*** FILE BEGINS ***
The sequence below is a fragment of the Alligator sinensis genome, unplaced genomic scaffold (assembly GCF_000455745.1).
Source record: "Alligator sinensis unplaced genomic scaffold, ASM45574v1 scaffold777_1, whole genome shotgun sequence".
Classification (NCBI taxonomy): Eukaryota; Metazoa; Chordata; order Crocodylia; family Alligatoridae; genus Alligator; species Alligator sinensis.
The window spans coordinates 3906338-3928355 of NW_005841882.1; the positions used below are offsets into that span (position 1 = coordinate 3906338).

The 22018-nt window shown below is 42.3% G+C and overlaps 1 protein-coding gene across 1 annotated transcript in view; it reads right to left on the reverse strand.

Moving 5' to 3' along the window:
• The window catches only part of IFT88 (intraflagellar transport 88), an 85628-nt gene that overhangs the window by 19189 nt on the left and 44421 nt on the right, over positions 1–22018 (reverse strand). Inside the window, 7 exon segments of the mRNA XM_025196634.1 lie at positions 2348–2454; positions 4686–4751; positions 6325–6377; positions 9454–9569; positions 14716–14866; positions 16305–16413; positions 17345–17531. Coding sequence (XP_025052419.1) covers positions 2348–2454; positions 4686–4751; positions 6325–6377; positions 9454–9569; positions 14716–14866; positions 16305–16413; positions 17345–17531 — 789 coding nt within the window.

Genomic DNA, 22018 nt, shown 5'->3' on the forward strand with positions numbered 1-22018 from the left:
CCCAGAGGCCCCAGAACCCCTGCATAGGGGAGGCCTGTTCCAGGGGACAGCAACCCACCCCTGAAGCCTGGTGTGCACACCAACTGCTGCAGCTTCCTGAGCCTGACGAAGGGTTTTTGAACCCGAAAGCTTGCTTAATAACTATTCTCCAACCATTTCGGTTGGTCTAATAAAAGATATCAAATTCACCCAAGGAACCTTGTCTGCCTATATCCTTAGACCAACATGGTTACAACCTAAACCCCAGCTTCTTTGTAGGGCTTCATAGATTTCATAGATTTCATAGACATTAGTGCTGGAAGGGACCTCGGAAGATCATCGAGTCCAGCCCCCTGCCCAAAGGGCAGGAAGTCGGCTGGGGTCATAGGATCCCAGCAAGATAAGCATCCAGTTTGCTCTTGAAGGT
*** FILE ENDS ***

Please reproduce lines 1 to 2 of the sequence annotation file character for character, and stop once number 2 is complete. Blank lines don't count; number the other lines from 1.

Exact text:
The sequence below is a fragment of the Alligator sinensis genome, unplaced genomic scaffold (assembly GCF_000455745.1).
Source record: "Alligator sinensis unplaced genomic scaffold, ASM45574v1 scaffold777_1, whole genome shotgun sequence".